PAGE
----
Raúl Grijalva

Under Trump, our public lands are spewing carbon dioxide
Parks and forests could help us tackle the climate crisis — but right now they’re making it worse

OPINION — The Trump administration tried to sneak two alarming climate change reports past the public last year just after Thanksgiving, apparently hoping everyone would be shopping or sleeping off a turkey hangover. The attempt backfired spectacularly.

One of the reports, the National Climate Assessment, gave a new sense of urgency to climate policy in a way unmatched by other recent scientific analyses. Its projections of huge impacts on people’s health, their homes, and the overall U.S. economy from runaway climate change have spurred fresh calls for action and sharpened House Democrats’ focus on climate policy in the next Congress.

Opinion: When Trump Dreams About Our National Parks, He Sees Oil
‘America’s best idea’ deserves better than drill-everywhere schemes

For most Americans, the mention of national parks brings to mind the scenic vistas of the Grand Canyon and Yosemite Valley or contemplative memorials like the Statue of Liberty and Pearl Harbor. Few people think of the tremendous amount of infrastructure — from roads and bridges to visitors centers and sewer systems — that supports 330 million annual visitors and $34.9 billion in annual economic output.   

The National Park Service manages a broad network that requires routine repairs, rehabilitation and maintenance. Due to chronic underfunding and the age of our iconic parks, much of the infrastructure that supports park visitation needs serious upkeep.

Grijalva: Oil Spill in Gulf Exposes Folly of Offshore Drilling

Public policy debates rarely produce clear winners. Supporters of an idea tout its benefits, opponents highlight the dangers, and rarely, if ever, is anybody declared the victor. Sometimes, decades later, three out of five academics might agree that one side or the other may have had the better argument.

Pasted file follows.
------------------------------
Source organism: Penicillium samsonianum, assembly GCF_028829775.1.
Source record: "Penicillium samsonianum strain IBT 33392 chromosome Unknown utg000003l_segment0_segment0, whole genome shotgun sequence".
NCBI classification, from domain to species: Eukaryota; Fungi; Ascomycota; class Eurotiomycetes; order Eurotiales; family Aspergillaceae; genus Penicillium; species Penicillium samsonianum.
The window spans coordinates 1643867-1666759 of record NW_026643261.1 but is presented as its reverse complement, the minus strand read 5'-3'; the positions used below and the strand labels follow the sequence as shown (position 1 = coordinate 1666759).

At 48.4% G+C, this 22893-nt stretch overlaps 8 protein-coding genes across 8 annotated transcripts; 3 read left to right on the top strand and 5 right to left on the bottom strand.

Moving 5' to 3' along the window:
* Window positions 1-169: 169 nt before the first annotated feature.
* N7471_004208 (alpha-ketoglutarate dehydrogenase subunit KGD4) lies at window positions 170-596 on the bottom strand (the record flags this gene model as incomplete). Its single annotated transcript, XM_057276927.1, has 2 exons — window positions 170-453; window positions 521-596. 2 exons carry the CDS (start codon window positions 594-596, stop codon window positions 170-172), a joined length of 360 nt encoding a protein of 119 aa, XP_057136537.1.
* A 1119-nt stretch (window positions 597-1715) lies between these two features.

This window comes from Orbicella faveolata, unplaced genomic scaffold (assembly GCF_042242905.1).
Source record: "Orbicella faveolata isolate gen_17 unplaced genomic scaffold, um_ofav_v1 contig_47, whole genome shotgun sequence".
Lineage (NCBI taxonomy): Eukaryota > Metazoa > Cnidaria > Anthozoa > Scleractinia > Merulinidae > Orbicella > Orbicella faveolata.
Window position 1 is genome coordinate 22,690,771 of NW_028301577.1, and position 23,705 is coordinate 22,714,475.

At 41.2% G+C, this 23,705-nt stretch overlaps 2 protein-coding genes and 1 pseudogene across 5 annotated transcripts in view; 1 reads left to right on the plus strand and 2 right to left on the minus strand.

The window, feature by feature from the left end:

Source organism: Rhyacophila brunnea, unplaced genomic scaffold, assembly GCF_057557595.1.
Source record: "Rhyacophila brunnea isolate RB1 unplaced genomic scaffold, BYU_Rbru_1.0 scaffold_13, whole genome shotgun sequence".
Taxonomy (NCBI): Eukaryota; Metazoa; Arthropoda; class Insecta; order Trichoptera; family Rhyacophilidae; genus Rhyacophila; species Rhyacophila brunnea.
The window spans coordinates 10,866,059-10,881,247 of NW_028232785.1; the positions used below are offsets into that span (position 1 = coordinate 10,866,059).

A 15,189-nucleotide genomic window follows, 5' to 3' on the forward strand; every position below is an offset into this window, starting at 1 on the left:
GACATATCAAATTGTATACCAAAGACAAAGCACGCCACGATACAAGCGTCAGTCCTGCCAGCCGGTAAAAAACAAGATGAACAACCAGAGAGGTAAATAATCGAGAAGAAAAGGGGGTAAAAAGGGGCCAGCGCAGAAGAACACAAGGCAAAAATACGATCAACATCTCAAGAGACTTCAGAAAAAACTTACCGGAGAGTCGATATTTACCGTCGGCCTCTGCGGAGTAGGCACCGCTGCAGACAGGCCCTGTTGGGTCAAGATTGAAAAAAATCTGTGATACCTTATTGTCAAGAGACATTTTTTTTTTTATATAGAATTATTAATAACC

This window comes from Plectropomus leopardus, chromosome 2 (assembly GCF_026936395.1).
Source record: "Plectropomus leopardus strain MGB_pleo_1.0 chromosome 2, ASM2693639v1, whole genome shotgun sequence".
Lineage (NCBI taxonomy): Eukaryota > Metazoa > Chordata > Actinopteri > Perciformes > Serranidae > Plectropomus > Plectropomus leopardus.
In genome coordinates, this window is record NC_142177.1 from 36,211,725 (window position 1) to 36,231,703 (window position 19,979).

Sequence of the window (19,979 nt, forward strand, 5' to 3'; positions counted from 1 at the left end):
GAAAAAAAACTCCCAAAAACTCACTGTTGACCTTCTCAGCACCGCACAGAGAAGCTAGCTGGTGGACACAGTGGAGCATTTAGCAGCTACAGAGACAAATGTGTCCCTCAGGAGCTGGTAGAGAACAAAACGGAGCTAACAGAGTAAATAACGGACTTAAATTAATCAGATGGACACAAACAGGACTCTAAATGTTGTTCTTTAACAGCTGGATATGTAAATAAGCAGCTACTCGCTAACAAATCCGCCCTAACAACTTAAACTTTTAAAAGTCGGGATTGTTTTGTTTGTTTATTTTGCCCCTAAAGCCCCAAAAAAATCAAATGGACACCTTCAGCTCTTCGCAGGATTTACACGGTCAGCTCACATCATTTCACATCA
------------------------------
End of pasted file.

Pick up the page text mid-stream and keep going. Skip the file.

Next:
[IMGCAP(1)]The Deepwater Horizon accident in the Gulf of Mexico, however, provides an exception. This still-unfolding tragedy was significant for many reasons, one of which is that it resolves the debate over expanding drilling in the Outer Continental Shelf.

A Public Option Must Be Part of Health Care Plan
“One of the best ways to bring down costs, provide more choices, and assure quality is a public option that will force the insurance companies to compete and keep them honest. I look forward to a product that achieves these important goals.—These are the words of our President Barack Obama, spoken this week. And our leader here in the House, Speaker Nancy Pelosi (D-Calif.), is of the same mind: Real health care requires a public option.We could not agree more.[IMGCAP(1)]We are enco...
Grijalva: Parks Undergoing Climate Change

In 1850, the estimated number of glaciers in what would become Glacier National Park was 150; today, it is 26. The Joshua trees in Joshua Tree National Park are dying. Our national parks require and deserve attention from Congress and the Obama administration. We must take strong and swift action to combat climate change on federal lands, or these parks and others like them will need new names.

Forests, wildlife refuges, national parks and other federally owned lands represent a 650-million-acre front in the battle against global climate change, but federal land management agencies have yet to take up the fight in earnest. Climate change, 100 years of fire suppression and a severe drought have combined to turn the American West into a tinderbox. The number of fires has quadrupled, their severity has increased and the annual cost to fight them has skyrocketed.

Obama Should Avoid Bush’s Iraq Errors in Dealing With Afghanistan
Before Afghanistan becomes for President Barack Obama what Iraq became for former President George W. Bush — a seemingly incurable conflict that alienated America’s allies and increased insecurity regionally — we recommend an augment to the Afghanistan approach. The plan is primarily military, with bolstered U.S. troops and barely $1 billion in nonmilitary assistance. While the president is right to focus his energies on Afghanistan, this approach will fail to garner the sec...